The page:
New data suggesting Kern County has fully recovered from the recession aren’t as encouraging as they may appear, though observers do see scattered signs of progress in a recently glum local economic climate tied to lower oil prices.
The deceivingly good news is that, on Friday, California’s Employment Development Department reported Kern’s jobless rate fell last month to 8.4 percent, which was the lowest since April 2007. That’s a big improvement from the recessionary peak of 17.9 percent in March 2010.
But behind last month’s low jobless rate are figures showing 3,000 “discouraged job-seekers” dropped out of the county’s economy, at least temporarily, said EDD labor analyst Rosendo Flores, who helped prepare Friday’s report. If those people had kept looking for work, he noted, the county’s official unemployment rate would not have been so rosy.
Others who monitor the local economy, and who remain hopeful overall, agreed September’s unemployment rate makes conditions look better than they really are.
“At first blush it looks good, and I like to be positive,” said Richard Chapman, president and CEO of the Kern Economic Development Corp., which works to recruit employers to the county. But he added, “we’re kind of in the red,” with about 500 fewer jobs last month as compared with a year before.
The main factor holding back Kern’s economy is a roughly 50 percent drop in oil prices since June 2014. Chapman said the decline has cost at least 2,400 direct local jobs, not counting indirect employment, such as support positions, that bring the oil-related layoffs total to perhaps 10,000.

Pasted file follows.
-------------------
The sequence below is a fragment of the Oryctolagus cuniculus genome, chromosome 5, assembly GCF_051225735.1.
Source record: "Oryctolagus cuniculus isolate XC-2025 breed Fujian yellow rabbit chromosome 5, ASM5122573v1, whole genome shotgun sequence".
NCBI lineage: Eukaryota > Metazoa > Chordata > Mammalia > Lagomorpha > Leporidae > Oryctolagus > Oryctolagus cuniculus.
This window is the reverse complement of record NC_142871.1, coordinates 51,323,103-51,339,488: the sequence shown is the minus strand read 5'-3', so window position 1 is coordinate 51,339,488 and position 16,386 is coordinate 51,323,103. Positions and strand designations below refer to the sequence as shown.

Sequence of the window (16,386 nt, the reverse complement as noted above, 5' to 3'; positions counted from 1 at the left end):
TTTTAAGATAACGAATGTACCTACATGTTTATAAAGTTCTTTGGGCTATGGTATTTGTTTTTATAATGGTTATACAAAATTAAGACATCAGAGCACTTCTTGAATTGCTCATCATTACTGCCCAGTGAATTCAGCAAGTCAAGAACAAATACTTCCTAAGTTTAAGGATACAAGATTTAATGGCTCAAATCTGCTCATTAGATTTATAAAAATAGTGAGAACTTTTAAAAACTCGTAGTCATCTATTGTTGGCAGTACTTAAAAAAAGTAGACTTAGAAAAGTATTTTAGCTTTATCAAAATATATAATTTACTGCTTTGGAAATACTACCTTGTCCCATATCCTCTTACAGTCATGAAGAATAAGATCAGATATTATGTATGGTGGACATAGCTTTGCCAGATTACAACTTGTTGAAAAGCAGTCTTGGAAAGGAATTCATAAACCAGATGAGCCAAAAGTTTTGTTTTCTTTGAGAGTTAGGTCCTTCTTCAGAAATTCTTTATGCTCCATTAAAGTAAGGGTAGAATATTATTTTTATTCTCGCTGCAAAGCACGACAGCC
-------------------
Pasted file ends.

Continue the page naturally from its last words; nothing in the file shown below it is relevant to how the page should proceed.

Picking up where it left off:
Those losses mask substantial employment gains in sectors such as agriculture, education and health care, noted Richard Gearhart, assistant economics professor at Cal State Bakersfield. He pointed to positive developments such as farmers switching out crops to make the most of El Nino weather conditions and hospitals’ efforts to reduce waiting times. Both trends generally lead to new hiring.
At the county’s largest financial institution, Kern Schools Federal Credit Union, President and CEO Steve Renock said local economic indicators that looked encouraging earlier in the year appear lately to be weakening.
In an email, Renock said borrowing has been strong and delinquent loans have stayed low for most of 2015. But both trends have started to reverse during the last 60 days, he added, “and we are getting a few more calls from members concerned about their ability to repay loans.”
“I would say the economic mood of our local consumer is apprehensive,” Renock wrote. “Not overly positive or negative.”